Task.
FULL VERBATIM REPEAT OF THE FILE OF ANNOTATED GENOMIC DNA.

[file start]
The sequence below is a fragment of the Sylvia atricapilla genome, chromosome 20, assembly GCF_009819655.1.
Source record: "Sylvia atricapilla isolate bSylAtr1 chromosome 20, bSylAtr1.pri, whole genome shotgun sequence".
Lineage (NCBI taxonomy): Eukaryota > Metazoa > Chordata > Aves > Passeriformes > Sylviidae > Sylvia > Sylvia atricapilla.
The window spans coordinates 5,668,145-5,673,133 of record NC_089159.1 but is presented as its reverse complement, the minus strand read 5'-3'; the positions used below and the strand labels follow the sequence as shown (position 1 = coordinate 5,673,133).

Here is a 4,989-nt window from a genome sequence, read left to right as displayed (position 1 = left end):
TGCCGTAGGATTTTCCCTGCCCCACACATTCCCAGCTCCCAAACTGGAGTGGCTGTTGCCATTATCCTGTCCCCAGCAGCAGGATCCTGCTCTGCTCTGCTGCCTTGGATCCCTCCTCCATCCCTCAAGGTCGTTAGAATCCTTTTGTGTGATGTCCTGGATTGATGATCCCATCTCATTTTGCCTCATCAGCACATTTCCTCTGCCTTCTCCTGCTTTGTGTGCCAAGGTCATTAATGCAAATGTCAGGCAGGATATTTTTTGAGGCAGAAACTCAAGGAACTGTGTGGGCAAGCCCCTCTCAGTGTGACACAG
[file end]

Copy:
The sequence below is a fragment of the Sylvia atricapilla genome, chromosome 20, assembly GCF_009819655.1.
Source record: "Sylvia atricapilla isolate bSylAtr1 chromosome 20, bSylAtr1.pri, whole genome shotgun sequence".
Lineage (NCBI taxonomy): Eukaryota > Metazoa > Chordata > Aves > Passeriformes > Sylviidae > Sylvia > Sylvia atricapilla.
The window spans coordinates 5,668,145-5,673,133 of record NC_089159.1 but is presented as its reverse complement, the minus strand read 5'-3'; the positions used below and the strand labels follow the sequence as shown (position 1 = coordinate 5,673,133).

Here is a 4,989-nt window from a genome sequence, read left to right as displayed (position 1 = left end):
TGCCGTAGGATTTTCCCTGCCCCACACATTCCCAGCTCCCAAACTGGAGTGGCTGTTGCCATTATCCTGTCCCCAGCAGCAGGATCCTGCTCTGCTCTGCTGCCTTGGATCCCTCCTCCATCCCTCAAGGTCGTTAGAATCCTTTTGTGTGATGTCCTGGATTGATGATCCCATCTCATTTTGCCTCATCAGCACATTTCCTCTGCCTTCTCCTGCTTTGTGTGCCAAGGTCATTAATGCAAATGTCAGGCAGGATATTTTTTGAGGCAGAAACTCAAGGAACTGTGTGGGCAAGCCCCTCTCAGTGTGACACAG